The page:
Government, labor, and business arbitration
Despite the dismal record in aiding marginal farmers and African Americans, among others—contrasted with its often frequent generosity toward certain business interests—the effect of the New Deal was to elevate and strengthen new interest groups so as to allow them to compete more effectively for the interests by having the federal government evolve—albeit in an ad hoc, perhaps unintentional manner—into an arbitrator in competition among all elements and classes of society, acting as a force that could mediate when necessary to help some groups and limit the power of others. By the end of the 1930s, U.S. business found itself competing for influence with an increasingly powerful labor movement, one that was engaged in mass mobilization and sometimes militant action; with an organized agricultural economy, due to decades of agrarian organization and agitation dating back to the farmers associations and populist revolt of the late nineteenth century; and with aroused consumers. The New Deal accomplished this by creating a series of state institutions that greatly, and permanently, expanded the role of the federal government in U.S. life. The government was now committed to providing at least minimal assistance to the poor and unemployed; to protecting the rights of labor unions; to stabilizing the banking system; to building low-income housing; to regulating financial markets; to subsidizing agricultural production; and to doing many other things that had not previously been federal responsibilities.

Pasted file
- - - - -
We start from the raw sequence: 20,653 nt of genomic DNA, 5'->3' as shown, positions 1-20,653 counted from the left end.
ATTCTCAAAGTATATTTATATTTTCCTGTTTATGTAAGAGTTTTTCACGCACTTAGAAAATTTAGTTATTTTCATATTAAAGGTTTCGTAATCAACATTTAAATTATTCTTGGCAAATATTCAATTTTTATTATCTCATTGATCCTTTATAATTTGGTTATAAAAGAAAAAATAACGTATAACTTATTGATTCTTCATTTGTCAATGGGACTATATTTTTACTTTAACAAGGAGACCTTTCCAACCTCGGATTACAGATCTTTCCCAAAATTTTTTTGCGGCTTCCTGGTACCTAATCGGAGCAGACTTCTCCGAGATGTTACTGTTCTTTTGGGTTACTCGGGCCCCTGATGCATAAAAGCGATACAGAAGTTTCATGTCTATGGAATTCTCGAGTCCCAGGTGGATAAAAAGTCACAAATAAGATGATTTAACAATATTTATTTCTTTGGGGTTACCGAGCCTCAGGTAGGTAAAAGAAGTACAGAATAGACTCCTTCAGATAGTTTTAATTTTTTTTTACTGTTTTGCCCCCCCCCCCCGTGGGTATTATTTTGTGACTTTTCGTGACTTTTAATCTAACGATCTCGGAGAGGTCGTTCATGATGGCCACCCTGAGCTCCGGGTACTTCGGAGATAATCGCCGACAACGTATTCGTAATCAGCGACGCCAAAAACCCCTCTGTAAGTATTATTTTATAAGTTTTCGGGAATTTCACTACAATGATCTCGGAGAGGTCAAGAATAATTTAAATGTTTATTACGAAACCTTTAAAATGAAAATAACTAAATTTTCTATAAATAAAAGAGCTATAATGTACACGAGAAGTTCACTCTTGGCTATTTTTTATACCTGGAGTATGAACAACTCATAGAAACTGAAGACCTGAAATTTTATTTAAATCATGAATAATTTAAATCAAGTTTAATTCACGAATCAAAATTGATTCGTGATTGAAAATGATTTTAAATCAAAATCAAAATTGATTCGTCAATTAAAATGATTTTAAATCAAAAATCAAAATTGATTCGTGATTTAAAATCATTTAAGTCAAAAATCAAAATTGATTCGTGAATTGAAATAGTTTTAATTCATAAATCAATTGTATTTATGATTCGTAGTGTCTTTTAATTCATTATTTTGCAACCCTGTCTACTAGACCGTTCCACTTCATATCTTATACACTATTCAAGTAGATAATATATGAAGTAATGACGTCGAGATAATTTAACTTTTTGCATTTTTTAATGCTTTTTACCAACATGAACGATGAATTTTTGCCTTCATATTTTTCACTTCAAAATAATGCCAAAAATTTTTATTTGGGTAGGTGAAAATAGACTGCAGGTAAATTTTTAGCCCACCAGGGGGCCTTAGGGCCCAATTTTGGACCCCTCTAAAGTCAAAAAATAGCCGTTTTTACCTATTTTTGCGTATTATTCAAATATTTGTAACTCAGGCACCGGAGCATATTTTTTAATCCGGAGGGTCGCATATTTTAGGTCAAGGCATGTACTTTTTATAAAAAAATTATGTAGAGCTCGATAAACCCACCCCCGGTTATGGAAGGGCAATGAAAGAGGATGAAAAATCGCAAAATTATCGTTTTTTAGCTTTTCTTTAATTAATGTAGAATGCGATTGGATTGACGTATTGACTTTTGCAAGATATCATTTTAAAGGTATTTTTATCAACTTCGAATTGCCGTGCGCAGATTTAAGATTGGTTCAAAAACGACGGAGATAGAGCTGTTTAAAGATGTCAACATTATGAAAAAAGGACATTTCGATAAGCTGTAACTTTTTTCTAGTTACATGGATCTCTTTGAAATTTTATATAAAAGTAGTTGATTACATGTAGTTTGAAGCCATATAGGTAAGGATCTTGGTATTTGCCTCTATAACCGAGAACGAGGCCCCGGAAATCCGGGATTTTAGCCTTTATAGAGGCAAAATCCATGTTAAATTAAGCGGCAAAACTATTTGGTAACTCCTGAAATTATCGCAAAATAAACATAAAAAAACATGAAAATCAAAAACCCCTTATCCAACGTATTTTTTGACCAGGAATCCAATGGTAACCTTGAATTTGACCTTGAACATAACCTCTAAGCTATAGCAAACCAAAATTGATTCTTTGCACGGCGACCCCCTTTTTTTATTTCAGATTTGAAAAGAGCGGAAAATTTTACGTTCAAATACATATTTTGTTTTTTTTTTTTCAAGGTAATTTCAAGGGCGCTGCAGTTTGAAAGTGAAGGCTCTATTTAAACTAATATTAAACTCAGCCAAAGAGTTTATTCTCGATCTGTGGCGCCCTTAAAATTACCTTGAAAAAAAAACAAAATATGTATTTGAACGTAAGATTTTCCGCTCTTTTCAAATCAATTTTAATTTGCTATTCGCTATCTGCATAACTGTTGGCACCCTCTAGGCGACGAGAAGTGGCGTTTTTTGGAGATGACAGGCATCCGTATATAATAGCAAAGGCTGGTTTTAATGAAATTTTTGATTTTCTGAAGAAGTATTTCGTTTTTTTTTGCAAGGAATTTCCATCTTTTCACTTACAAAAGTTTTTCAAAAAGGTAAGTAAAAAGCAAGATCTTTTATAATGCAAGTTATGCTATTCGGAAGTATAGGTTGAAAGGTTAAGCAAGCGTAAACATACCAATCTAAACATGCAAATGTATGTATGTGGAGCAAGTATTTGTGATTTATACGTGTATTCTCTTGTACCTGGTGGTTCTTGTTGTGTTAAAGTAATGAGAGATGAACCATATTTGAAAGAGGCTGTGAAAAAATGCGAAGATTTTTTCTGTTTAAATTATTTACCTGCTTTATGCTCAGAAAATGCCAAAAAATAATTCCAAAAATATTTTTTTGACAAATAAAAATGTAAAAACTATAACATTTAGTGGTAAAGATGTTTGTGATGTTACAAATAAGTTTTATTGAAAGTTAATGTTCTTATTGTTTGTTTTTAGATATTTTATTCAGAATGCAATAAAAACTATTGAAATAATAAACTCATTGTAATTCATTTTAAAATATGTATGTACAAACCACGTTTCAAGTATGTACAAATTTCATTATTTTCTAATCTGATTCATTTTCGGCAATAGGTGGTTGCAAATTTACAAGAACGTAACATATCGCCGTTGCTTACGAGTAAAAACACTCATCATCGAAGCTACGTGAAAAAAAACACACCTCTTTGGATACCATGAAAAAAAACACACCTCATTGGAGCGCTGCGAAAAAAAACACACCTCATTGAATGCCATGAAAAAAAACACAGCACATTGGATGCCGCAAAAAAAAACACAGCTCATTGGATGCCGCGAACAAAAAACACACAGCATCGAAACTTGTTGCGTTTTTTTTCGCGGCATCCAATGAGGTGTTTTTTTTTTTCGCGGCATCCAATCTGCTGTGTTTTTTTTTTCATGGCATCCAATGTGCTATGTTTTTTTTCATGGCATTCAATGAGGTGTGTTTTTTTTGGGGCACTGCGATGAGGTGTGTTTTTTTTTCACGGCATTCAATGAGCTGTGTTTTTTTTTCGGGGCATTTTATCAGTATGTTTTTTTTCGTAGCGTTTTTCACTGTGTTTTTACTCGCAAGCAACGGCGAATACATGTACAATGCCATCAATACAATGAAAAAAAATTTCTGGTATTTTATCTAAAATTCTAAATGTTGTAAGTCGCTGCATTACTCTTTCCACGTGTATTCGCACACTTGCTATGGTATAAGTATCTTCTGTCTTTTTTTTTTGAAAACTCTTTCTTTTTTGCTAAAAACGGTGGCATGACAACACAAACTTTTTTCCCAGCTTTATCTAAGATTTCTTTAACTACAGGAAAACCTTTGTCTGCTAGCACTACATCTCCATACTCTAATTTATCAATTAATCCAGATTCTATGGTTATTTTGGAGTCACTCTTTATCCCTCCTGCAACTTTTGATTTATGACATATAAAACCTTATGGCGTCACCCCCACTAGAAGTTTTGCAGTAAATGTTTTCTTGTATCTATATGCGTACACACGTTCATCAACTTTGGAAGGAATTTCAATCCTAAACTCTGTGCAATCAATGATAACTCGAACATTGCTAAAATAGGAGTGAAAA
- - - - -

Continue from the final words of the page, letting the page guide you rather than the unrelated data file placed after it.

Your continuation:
Thus, perhaps the strongest legacy of the New Deal, in other words, was to make the federal government a protector of interest groups and a supervisor of competition among them. As a result of the New Deal, U.S. political and economic life became much more competitive than before, with workers, farmers, consumers, and others now able to press their demands upon the government in ways that in the past had been available only to the corporate world. Hence the frequent description of the government the New Deal created as the "broker state," a state brokering the competing claims of numerous groups.
The liberal assumptions that the New Deal acted as the foe of private business interests have been challenged. After all, in many cases New Deal efforts were intended to enhance the position of private entrepreneurs—especially their concerns over inflation—even, at times, at the cost of some of the liberal reform goals that some administration officials espoused. The New Deal also did little to enhance the positions of some previously disadvantaged groups, but did little or nothing for many others, especially blacks, sharecroppers, and the urban poor.
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